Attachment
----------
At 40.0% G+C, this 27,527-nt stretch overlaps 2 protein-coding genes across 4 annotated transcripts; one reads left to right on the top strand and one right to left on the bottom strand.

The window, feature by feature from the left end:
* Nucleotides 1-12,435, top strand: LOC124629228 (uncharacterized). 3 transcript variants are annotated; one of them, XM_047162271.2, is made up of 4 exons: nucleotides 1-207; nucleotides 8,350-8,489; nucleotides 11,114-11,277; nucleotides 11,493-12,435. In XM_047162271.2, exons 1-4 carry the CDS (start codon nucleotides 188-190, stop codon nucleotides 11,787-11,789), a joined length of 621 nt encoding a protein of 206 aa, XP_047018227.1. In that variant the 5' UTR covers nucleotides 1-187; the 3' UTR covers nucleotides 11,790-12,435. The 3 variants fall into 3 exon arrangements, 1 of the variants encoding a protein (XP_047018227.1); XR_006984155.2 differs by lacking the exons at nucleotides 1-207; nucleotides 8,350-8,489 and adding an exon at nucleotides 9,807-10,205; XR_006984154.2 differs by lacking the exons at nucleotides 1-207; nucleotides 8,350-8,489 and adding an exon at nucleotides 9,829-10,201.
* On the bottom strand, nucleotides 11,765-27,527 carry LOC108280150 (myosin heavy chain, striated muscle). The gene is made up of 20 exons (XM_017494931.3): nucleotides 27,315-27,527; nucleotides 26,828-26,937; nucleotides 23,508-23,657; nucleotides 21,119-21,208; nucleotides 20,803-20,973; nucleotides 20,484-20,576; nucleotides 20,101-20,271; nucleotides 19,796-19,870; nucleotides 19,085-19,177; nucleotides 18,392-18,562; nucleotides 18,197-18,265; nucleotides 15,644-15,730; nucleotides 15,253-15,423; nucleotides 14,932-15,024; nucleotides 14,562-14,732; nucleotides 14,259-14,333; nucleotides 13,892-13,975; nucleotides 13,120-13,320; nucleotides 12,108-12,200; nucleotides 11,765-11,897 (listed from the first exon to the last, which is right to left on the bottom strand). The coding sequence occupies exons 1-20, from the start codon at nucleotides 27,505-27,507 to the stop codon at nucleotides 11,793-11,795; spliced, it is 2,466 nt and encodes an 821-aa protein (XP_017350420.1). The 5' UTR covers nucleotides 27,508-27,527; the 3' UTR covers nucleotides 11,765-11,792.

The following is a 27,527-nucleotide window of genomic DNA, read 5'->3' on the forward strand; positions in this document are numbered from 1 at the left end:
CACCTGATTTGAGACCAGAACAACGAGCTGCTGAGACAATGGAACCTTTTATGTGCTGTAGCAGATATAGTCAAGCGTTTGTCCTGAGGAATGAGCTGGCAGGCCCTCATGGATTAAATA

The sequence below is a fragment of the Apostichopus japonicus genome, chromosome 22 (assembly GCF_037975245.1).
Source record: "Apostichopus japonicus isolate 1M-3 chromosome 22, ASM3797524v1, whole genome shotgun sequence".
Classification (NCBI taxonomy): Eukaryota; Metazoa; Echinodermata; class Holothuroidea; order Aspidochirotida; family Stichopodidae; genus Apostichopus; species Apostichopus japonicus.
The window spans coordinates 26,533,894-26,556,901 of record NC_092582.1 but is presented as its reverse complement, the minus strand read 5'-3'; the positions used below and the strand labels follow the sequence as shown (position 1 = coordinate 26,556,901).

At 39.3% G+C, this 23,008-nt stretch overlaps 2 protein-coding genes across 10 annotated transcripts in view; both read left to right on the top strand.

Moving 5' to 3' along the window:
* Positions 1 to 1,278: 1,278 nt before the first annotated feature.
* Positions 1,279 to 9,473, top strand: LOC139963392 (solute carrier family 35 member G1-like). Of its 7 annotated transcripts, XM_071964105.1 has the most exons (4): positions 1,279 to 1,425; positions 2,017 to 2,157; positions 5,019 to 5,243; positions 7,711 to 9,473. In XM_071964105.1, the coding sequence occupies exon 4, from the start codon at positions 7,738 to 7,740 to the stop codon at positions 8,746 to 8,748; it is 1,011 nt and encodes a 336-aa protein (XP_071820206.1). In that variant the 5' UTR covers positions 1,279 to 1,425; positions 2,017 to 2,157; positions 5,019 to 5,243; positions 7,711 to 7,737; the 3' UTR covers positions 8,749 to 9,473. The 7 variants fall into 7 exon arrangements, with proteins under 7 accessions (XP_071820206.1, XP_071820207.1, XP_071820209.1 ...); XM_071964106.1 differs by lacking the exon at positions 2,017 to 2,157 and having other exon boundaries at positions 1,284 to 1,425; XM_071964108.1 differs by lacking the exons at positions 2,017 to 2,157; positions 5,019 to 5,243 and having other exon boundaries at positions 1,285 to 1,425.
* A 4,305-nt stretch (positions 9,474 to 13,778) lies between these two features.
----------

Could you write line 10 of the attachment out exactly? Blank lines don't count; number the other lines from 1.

The window spans coordinates 26,533,894-26,556,901 of record NC_092582.1 but is presented as its reverse complement, the minus strand read 5'-3'; the positions used below and the strand labels follow the sequence as shown (position 1 = coordinate 26,556,901).